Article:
After several months of working on helping Syrian refugees settle in Canada it is obvious that there will always be more, millions more, refugees that need help in the region. Can the UNHRC and humanitarian organization help all these refugees? The obvious answer is a resounding no.
A big organization like the UNHCR can barely help 16 percent of refugees and internally displaced Syrians for lack of funds and human resources. Even governments like Canada’s, who has given generously to help refugees, can’t lift more than one percent of refugees out of their misery.
Let’s be realistic, Syria is not the only place where people need help. There are natural disasters and other civil wars tearing apart and displacing close to 60 million refugees worldwide. Hence, the only sustainable solution to the Syrian refugee crisis is to deal with the root cause of the problem — that is, the Syrian civil war. But how can this conflict end?
Since the beginning of the Syrian uprising in 2011 until the present, no fewer than 13 different initiatives have been initiated to try and resolve the Syrian conflict — half of these took place in 2012 alone, now down to two initiatives a year; that is, in addition to shuttle and back-door diplomacy meetings.
So, why couldn’t all these efforts solve the problem? Because these were not organic.
Most of these initiatives were launched by international or regional powers (often missing key players), working on advancing their self-interested myopic agendas or trying to score points against adversaries. Also, these efforts were made without the main parties being present — the Syrians which represent government and opposition groups. This is not the most conducive atmosphere to achieve a lasting peace in Syria.
Despite these failed attempts and missteps, some notable progress has been achieved over the past four years. Two failed Arab League attempts in 2011 and 2012, followed by a Russian call for talks between the Syrian government and opposition groups in 2012 and 2013, which was also unsuccessful, ultimately turned into a United Nations/Arab League plan in 2013, and culminated with something resembling a real initiative — the Geneva II Conference in 2014.
This conference was the beginning of a positive momentum because it included the Syrian government and opposition groups, in coordination with Russia and the U.S. Building on that momentum, further talks started in Vienna in 2015, involving more international players such as the U.S., Russia, the EU and China, as well as important regional actors such as Saudi Arabia, Egypt, Turkey, and, for the first time, Iran. The talks held recently in November 2015 produced an agreement on the need to convene Syrian government and opposition representatives in formal negotiations under UN auspices with a target date. Involved officials then met in New York to pass a UN resolution endorsing the principles of the Syria Peace Process, which provided a transitional plan that set a timetable for formal talks and a unity government within six months. The first of these formal talks is expected some time this month.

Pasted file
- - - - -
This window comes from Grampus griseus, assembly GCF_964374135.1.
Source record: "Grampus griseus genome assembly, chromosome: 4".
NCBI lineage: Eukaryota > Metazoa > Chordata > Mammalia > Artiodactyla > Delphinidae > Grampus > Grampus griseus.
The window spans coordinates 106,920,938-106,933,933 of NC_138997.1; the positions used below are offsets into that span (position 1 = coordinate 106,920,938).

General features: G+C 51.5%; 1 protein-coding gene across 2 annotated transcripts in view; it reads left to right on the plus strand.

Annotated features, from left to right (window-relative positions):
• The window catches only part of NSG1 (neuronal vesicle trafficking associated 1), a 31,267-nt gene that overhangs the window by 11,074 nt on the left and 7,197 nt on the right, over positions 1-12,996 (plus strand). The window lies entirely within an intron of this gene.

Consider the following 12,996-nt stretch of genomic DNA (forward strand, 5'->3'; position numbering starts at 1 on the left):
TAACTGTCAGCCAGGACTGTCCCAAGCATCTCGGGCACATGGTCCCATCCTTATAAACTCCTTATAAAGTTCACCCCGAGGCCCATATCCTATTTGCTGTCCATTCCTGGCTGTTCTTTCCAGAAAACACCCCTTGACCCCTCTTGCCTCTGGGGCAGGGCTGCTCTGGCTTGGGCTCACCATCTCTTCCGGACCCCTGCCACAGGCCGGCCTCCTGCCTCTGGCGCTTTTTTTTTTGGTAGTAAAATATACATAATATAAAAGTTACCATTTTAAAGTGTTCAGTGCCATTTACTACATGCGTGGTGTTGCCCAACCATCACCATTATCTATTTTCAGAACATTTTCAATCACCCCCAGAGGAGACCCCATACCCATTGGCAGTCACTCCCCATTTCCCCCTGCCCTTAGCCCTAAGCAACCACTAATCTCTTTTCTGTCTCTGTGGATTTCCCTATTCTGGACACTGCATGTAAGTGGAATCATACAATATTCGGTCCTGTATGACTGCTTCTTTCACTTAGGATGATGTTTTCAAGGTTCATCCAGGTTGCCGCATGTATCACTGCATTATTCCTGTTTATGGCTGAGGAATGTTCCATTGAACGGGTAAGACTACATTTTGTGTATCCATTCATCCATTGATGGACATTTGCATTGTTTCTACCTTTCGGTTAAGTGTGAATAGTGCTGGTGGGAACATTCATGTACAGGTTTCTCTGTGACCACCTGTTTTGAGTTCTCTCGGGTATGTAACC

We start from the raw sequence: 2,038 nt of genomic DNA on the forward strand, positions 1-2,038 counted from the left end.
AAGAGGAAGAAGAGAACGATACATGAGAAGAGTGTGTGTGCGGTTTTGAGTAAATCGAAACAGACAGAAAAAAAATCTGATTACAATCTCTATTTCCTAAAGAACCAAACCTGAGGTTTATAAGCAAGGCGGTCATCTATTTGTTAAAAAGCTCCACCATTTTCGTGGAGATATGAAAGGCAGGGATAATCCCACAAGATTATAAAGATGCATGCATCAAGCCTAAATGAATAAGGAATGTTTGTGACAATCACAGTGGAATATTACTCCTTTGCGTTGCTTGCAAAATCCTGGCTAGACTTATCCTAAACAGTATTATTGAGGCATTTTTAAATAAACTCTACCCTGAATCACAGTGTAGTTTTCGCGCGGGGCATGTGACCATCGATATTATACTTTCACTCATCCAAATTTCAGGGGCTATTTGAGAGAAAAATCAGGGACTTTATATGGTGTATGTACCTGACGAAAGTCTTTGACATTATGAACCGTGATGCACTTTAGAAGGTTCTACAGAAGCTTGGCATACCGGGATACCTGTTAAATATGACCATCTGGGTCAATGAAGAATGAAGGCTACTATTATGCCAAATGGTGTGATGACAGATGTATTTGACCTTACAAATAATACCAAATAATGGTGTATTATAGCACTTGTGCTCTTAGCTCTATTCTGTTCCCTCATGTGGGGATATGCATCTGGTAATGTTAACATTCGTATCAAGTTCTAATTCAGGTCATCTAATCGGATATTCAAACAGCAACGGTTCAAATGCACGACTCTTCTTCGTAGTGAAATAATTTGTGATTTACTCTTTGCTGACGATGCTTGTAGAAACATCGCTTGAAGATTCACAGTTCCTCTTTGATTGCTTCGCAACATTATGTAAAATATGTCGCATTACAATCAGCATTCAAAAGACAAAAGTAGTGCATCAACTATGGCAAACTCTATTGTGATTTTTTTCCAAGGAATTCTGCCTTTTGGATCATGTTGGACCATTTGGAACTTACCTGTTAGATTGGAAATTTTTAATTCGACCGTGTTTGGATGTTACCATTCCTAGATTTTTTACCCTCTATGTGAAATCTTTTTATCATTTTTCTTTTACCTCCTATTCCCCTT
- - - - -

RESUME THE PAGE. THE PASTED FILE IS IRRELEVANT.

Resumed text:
So, if major players are now involved in these negotiations, and if they have reached some sort of an initial agreement on the Syrian peace process, what is the issue?
For one, Russia is now holding the key to Syrian peace and airspace. The fact that a Hezbollah (Iran backed) leader, Samir Kuntar, of the Palestine Liberation Front, has reportedly been killed this month in Damascus in an alleged Israeli airstrike when Russian radars could have easily intercepted such an attack, is an indication that Russia, not Iran or the Assad government, is now in control of Syria. Will Russia cede its control of Syria, and, if yes, under what conditions is it willing to do so? Perhaps with more access to the Middle East? Closer ties with Europe? Or, with a carte-blanche on the Ukraine?
The second obstacle facing these negotiations is that the main players remain divided along sectarian tensions (like Saudi Arabia and Iran), and on who should represent the Syrian opposition (determining who is a legitimate rebel and who is a terrorist group is a murky business). Also no one dared to mention the elephant in the room (which is the main hurdle to peace since 2011), that is, the future role of Syrian President Bashar Assad – should he stay or should he go? And if he goes, what is the alternative? Are we going to see a secular Syria rising from the ashes of a bloody civil war representing all sects, or a Shiite-led government with Iranian backing, or a Sunni-government representing a Sunni majority population for the first time in 45 years?
I guess the international focus for now is on ISIS. Having proven to be a threat to major powers, the implicit wisdom is to first get rid of ISIS and then turn to President Assad, who is seen as the lesser of two evils.
In the meantime however, as the international community focuses on ISIS and allows the situation to fester between groups backing Assad and those in opposition, everyday grievances between Syrians — on the ground and abroad — are deepening, while the numbers of refugees and casualties increase, all of which makes reconciliation even harder to achieve. This reality, and the importance of peacebuilding, should not be forgotten while we tackle ISIS.
The more protracted this conflict gets, the more logical it is to conclude that a united Syria is no longer a possibility. The fate of Syria is starting to resemble scenarios similar to Iraq and the former Republic of Yugoslavia — divided communities along ethnic and sectarian loyalties — where Canada and the UN can play their traditional peacekeeping roles.